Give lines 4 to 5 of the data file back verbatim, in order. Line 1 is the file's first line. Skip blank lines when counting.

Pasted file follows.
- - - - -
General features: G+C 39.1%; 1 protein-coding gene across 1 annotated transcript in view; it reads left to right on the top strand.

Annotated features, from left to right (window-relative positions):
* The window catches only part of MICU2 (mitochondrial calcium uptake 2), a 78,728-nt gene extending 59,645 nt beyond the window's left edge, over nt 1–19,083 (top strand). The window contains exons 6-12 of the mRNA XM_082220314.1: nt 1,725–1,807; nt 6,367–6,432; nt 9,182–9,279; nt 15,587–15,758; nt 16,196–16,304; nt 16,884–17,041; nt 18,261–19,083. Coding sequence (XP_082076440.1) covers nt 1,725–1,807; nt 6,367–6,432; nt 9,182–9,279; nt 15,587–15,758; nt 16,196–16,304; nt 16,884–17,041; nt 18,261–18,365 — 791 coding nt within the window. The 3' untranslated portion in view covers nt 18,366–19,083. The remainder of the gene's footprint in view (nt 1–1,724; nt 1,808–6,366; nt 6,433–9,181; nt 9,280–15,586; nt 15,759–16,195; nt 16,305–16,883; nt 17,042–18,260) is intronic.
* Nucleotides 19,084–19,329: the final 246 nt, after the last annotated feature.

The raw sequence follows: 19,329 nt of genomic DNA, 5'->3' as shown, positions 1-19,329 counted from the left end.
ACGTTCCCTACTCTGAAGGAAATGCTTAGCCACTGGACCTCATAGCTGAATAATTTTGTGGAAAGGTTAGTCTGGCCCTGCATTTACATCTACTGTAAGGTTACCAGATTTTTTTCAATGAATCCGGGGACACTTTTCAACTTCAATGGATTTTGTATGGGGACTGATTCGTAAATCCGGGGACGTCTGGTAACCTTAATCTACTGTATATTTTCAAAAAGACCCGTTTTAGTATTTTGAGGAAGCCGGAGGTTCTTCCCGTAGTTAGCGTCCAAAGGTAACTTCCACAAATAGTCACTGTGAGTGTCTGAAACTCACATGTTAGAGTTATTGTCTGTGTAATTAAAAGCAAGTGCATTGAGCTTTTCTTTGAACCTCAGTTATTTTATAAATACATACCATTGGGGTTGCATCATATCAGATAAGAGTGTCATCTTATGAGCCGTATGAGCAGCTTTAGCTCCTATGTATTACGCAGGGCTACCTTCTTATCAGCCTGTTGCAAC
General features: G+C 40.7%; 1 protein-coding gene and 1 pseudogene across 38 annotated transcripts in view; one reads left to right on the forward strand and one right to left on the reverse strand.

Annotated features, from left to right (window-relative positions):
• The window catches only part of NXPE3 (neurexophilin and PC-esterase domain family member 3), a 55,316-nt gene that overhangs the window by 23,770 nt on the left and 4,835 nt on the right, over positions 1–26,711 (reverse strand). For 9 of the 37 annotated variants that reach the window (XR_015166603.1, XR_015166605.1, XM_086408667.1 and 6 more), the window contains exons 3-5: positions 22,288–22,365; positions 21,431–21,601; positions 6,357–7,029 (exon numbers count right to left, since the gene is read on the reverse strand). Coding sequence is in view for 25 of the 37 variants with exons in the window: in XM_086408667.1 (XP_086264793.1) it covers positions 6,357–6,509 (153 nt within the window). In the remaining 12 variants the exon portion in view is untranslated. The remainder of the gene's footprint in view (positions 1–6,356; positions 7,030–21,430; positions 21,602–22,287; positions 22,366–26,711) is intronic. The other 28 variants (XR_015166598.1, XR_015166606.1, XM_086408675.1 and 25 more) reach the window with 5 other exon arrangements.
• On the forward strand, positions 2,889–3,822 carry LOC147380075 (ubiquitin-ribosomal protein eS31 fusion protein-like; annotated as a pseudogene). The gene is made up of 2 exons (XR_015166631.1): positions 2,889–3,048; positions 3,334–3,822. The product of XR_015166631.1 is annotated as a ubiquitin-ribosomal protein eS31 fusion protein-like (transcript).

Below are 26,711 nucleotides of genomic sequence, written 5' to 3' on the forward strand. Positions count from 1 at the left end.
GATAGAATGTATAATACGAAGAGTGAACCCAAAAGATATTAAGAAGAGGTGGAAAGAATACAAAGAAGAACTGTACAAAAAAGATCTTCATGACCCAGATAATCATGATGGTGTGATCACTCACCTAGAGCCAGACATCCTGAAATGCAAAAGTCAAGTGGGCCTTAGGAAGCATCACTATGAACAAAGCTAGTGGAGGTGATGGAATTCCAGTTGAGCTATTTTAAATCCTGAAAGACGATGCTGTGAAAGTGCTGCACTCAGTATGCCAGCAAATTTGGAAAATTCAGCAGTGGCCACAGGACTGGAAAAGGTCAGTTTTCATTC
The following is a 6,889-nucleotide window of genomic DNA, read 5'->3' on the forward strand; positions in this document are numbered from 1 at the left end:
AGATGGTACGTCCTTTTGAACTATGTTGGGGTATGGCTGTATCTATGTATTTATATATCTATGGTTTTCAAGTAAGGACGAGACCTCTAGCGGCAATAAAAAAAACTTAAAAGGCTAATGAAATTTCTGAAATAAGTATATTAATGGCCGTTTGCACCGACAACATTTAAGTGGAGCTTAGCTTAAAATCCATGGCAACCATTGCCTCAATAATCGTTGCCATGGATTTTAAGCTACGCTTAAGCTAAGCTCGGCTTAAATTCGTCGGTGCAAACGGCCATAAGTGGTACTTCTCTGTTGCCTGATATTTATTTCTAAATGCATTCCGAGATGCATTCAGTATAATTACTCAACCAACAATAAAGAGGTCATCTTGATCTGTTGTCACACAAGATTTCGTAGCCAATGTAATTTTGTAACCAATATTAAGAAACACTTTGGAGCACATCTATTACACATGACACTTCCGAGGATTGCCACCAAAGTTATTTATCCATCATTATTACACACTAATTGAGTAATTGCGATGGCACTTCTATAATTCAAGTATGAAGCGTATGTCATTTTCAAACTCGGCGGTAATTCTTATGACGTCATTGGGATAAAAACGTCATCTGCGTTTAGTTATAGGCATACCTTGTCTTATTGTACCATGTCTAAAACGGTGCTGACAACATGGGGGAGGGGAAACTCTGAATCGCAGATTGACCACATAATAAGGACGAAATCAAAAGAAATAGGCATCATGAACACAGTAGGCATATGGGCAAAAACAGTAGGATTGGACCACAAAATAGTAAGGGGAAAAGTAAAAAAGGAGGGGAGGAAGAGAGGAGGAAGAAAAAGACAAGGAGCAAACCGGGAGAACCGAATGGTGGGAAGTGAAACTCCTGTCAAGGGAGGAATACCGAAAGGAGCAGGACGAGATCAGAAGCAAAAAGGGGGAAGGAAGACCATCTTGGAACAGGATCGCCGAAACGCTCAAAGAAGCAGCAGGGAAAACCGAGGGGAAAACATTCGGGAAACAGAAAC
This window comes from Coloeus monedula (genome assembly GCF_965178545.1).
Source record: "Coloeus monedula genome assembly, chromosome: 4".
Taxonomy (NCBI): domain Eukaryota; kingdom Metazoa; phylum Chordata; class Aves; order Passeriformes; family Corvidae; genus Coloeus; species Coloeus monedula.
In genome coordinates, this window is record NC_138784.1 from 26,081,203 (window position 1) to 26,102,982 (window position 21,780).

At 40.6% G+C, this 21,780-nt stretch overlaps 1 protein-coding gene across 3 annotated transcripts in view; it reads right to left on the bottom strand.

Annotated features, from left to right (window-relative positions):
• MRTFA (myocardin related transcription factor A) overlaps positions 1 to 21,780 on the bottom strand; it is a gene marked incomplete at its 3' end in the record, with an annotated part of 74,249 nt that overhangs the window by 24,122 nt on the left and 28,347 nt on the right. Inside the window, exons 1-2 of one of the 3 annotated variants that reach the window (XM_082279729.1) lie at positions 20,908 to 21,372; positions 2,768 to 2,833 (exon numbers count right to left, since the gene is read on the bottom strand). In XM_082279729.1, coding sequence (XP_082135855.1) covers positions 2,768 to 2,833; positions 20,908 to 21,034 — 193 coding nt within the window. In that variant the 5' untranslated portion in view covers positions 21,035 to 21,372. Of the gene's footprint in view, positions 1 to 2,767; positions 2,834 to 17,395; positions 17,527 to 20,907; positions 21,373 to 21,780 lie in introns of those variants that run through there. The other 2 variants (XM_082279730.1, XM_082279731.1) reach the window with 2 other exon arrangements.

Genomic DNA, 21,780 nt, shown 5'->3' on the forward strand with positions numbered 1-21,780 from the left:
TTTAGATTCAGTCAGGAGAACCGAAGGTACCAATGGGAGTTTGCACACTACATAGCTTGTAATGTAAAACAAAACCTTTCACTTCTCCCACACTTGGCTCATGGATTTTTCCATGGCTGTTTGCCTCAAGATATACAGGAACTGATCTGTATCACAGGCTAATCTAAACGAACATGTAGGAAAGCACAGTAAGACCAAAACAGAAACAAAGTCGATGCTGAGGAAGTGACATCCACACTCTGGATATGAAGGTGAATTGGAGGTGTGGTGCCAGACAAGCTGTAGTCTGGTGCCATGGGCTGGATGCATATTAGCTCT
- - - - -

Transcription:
* Nucleotides 19,084–19,329: the final 246 nt, after the last annotated feature.

The raw sequence follows: 19,329 nt of genomic DNA, 5'->3' as shown, positions 1-19,329 counted from the left end.